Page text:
Pluto volume 1 Review

Stop what you're doing. Stop reading this. Close your browser... including the LOLcats window. Actually, keep one window open, go to Madman and order Pluto volume 1 by Naoki Urasawa. 

I have never been more excited, nor more emotionally invested in a single manga volume the way that I am about Pluto (プルートウ) volume 1. What makes this all the more impressive is that the story is about robots, so emotion shouldn't necessarily be a given. 

Retelling what is arguably Osamu Tezuka's greatest Astro Boy story arc, "The Greatest Robot on Earth", Pluto is gritty, grim and potentially surpasses the source material in terms of execution. The Astro Boy franchise, furthermore the Tezuka brand, is notoriously picky about licensing the likeness of its character for third party release which is fair enough when it is generally credited as being the birthplace of modern manga and anime. Considered to be the "God of Comics" and the "Godfather of Anime", Osamu Tezuka offers some mighty big shoes to fill, especially if you expect to take on his most critically and publicly acclaimed story. Enter Naoki Urasawa. By all accounts, although Urasawa was already well known by the time he started this project, he faced an uphill battle in convincing Osamu Tezuka's son, Macoto, to allow him to take on the story. Thankfully it all worked out as well as it did.

Reimagined as a murder mystery, Pluto tells the story of European detective Gesicht who is investigating a spate of related murders. While both humans and robots have been killed, all evidence points towards the killer being a robot.

Urasawa knows how to build suspense to great effect and with Monster and 20th Century Boys under his belt, it should come as no surprise that he has the ability to weave tales of intrigue unlike any other creator. However, weighing in at a slight 8 volumes means that Pluto needs to weave and unravel these mysteries at a cracking pace. In less capable hands this project would run the risk of feeling rushed, but not in the mitts of Urasawa. In the very first volume alone, Urasawa manages to build a world which is familiar to fans of Tezuka's work, but yet approachable to those unacquainted. Furthermore, he establishes a vast cast of characters who all receive enough page time and injections of personality that they are instantly important. No page space is wasted with dialogue, or a lack there of, hitting every beat, keeping the story rolling along at a hefty pace.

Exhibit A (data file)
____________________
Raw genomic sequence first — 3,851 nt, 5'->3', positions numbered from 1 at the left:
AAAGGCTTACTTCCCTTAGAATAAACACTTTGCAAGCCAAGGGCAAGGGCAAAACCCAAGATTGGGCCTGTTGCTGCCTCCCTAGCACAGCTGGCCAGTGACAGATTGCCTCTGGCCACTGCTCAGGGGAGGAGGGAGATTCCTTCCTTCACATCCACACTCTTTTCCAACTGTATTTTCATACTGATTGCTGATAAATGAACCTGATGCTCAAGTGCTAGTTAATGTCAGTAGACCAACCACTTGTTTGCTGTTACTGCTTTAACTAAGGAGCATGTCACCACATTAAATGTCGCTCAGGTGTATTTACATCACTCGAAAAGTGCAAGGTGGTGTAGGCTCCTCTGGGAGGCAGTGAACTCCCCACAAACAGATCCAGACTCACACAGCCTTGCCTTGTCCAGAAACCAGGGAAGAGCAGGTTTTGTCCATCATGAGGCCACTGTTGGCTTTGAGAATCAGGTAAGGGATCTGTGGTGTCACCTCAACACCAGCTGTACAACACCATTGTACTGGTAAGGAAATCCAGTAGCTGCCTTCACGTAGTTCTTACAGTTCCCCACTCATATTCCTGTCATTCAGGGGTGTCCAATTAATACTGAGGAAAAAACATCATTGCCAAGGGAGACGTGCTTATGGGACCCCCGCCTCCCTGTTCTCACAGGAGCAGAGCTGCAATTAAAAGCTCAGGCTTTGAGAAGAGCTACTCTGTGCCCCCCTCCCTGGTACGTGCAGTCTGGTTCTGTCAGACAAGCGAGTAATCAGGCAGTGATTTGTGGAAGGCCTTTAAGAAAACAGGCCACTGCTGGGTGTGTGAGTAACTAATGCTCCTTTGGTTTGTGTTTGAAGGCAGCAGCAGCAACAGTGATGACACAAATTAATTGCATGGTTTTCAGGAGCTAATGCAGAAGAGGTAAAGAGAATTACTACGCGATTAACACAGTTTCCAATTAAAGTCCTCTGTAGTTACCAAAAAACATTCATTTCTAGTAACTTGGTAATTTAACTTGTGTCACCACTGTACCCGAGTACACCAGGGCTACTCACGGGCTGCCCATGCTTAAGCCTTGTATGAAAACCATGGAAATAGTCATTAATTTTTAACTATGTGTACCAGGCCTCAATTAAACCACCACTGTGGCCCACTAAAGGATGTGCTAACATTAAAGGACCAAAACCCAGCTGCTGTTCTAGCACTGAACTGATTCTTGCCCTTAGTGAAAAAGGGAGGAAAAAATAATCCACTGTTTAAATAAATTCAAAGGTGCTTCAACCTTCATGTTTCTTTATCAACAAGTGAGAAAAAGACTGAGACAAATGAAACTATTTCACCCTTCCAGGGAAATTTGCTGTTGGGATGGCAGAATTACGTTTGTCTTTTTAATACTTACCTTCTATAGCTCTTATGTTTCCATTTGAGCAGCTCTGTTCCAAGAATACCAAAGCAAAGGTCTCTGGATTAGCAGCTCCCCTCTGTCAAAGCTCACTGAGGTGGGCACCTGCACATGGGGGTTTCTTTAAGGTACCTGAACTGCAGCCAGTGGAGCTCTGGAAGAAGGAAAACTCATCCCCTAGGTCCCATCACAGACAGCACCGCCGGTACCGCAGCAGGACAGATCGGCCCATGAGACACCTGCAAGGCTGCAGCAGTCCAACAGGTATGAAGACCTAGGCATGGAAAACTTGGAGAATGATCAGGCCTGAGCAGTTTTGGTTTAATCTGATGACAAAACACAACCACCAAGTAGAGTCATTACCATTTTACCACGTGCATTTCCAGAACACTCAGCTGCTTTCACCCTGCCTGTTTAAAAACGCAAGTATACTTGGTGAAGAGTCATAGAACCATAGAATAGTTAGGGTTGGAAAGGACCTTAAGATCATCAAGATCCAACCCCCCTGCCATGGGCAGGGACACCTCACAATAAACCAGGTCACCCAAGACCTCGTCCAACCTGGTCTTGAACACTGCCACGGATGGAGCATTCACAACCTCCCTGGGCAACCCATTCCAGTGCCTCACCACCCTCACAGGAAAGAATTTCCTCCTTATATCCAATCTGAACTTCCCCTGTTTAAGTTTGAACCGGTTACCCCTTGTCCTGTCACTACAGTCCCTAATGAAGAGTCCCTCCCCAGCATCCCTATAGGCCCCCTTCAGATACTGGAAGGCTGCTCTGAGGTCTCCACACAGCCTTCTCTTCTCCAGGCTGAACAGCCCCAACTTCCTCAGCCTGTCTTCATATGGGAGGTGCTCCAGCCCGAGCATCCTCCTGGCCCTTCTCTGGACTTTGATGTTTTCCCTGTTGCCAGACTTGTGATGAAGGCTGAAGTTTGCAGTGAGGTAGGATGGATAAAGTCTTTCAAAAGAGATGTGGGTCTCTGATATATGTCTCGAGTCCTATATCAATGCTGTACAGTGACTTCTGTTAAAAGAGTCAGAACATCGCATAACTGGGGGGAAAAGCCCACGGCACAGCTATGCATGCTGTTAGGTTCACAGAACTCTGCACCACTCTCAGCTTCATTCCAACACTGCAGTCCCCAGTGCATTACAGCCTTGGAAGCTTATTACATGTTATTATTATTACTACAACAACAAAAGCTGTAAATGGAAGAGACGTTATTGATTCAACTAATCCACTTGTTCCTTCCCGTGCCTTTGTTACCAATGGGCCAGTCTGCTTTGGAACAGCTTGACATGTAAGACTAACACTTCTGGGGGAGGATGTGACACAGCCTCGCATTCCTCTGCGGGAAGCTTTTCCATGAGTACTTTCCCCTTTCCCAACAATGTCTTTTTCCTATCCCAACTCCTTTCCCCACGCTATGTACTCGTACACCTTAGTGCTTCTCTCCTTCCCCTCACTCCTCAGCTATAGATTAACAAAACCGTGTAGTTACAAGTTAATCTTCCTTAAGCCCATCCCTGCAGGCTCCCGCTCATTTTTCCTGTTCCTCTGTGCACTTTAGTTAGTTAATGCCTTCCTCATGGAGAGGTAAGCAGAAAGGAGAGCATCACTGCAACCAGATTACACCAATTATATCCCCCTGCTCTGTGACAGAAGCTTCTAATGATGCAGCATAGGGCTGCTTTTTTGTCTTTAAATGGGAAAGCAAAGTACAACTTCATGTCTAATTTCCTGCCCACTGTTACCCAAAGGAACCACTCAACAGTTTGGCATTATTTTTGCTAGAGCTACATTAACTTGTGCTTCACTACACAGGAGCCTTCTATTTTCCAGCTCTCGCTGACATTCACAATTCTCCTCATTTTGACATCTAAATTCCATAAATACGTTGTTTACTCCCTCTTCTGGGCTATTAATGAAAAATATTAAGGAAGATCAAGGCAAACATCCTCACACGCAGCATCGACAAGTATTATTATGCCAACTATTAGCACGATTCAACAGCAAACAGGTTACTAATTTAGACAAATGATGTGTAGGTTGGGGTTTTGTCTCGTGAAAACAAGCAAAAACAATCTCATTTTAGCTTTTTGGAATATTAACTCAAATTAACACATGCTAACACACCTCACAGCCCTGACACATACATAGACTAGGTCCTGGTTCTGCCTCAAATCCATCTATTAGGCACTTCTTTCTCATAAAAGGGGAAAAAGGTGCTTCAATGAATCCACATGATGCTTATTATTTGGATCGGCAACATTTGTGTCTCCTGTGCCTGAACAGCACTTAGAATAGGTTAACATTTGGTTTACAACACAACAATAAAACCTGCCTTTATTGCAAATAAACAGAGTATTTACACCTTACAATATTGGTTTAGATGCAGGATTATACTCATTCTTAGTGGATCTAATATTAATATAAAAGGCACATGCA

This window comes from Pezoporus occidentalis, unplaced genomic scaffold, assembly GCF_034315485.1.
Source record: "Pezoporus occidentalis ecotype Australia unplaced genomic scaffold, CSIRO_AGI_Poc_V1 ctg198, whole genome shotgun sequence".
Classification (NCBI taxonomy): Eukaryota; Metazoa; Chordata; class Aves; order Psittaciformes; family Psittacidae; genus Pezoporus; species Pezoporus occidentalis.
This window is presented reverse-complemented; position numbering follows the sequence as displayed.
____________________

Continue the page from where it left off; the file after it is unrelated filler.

Not only is the story pitch perfect, but the art, also supplied by Urasawa, dances a wonderfully fine line between cartoony and lifelike. Characters still sport comedic physical proportions at times, not unlike those created by Tezuka, but this is done in a far more subtle way than someone such as, let's say, Daddy Walrus. Robot designs are still somewhat comedically designed, reminiscent of the original character designs utilising round, pseudo-human forms and add charm to what sometimes threatens to be a rather emotionally heavy volume of work. Backgrounds are all highly detailed and framed in a manner which is more cinematic than any manga series you're likely to see elsewhere. 

If Osamu Tezuka is the god of manga, i firmly believe that Naoki Urasawa is the greatest living manga creator, a title which could very well extend to the broader realm of sequential storytelling. Pluto captures the charm established in Tezuka's work while stripping back much of its levity in favour of a gritty and rich murder mystery.  This is storytelling at its absolute finest.

- Ryan
Pluto Volume 1 is available from Madman from the 10th of August. 


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